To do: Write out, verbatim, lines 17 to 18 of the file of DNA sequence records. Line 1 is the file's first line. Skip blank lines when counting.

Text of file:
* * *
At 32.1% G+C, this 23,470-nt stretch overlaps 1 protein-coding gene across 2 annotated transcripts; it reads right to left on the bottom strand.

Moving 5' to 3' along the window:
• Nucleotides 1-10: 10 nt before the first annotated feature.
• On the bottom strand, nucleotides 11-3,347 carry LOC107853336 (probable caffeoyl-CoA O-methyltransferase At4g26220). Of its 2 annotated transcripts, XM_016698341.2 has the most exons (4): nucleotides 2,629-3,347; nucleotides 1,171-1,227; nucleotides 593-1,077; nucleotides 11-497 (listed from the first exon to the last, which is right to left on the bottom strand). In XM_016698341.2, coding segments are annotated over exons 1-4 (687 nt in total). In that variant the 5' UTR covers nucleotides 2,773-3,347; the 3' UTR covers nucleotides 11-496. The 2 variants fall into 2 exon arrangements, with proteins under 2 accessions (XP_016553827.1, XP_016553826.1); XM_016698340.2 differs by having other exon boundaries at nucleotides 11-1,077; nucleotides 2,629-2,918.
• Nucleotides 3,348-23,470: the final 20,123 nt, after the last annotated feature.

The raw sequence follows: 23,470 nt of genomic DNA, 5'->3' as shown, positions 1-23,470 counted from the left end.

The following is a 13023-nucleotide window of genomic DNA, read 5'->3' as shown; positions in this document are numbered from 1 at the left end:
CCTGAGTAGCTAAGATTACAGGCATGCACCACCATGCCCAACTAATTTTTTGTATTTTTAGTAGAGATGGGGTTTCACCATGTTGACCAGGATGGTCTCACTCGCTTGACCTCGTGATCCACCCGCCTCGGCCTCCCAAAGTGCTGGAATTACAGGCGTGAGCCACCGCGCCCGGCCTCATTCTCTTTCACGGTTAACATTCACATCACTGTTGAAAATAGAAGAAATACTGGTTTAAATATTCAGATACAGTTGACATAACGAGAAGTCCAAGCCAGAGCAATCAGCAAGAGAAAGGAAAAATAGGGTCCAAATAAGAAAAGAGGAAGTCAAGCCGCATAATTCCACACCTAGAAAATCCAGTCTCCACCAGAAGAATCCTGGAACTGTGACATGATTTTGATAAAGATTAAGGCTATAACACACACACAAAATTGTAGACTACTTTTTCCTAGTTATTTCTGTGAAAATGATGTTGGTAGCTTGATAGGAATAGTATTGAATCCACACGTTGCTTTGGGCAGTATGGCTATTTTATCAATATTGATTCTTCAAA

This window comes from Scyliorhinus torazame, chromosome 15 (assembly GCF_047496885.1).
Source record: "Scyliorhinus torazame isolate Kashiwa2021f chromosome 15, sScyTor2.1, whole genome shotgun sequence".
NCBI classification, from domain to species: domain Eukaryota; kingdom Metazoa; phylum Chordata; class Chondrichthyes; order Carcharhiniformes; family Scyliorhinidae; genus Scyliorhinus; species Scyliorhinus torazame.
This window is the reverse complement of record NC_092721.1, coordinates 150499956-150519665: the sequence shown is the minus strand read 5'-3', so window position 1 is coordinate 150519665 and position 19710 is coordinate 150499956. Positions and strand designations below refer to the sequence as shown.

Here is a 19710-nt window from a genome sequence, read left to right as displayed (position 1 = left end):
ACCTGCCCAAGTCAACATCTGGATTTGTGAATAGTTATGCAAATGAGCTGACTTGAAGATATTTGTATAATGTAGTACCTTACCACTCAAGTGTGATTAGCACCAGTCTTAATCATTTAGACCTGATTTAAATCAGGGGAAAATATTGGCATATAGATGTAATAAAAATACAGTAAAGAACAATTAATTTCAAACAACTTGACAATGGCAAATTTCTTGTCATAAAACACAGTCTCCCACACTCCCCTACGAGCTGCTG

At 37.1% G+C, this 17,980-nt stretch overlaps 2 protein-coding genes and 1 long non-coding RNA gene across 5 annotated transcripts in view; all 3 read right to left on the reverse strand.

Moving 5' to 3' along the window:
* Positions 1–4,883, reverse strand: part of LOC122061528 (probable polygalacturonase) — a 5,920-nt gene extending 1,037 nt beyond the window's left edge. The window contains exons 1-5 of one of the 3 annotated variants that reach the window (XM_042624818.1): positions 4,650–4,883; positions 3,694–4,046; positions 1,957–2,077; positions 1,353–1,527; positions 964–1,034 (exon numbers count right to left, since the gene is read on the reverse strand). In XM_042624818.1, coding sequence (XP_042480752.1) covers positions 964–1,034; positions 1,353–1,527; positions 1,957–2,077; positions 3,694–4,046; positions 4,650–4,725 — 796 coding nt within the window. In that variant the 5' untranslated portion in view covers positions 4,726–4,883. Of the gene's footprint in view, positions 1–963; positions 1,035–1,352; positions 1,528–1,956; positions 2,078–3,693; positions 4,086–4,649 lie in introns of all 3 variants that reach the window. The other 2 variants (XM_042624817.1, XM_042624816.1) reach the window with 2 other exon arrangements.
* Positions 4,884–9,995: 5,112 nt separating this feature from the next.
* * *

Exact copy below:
* Positions 1–4,883, reverse strand: part of LOC122061528 (probable polygalacturonase) — a 5,920-nt gene extending 1,037 nt beyond the window's left edge. The window contains exons 1-5 of one of the 3 annotated variants that reach the window (XM_042624818.1): positions 4,650–4,883; positions 3,694–4,046; positions 1,957–2,077; positions 1,353–1,527; positions 964–1,034 (exon numbers count right to left, since the gene is read on the reverse strand). In XM_042624818.1, coding sequence (XP_042480752.1) covers positions 964–1,034; positions 1,353–1,527; positions 1,957–2,077; positions 3,694–4,046; positions 4,650–4,725 — 796 coding nt within the window. In that variant the 5' untranslated portion in view covers positions 4,726–4,883. Of the gene's footprint in view, positions 1–963; positions 1,035–1,352; positions 1,528–1,956; positions 2,078–3,693; positions 4,086–4,649 lie in introns of all 3 variants that reach the window. The other 2 variants (XM_042624817.1, XM_042624816.1) reach the window with 2 other exon arrangements.
* Positions 4,884–9,995: 5,112 nt separating this feature from the next.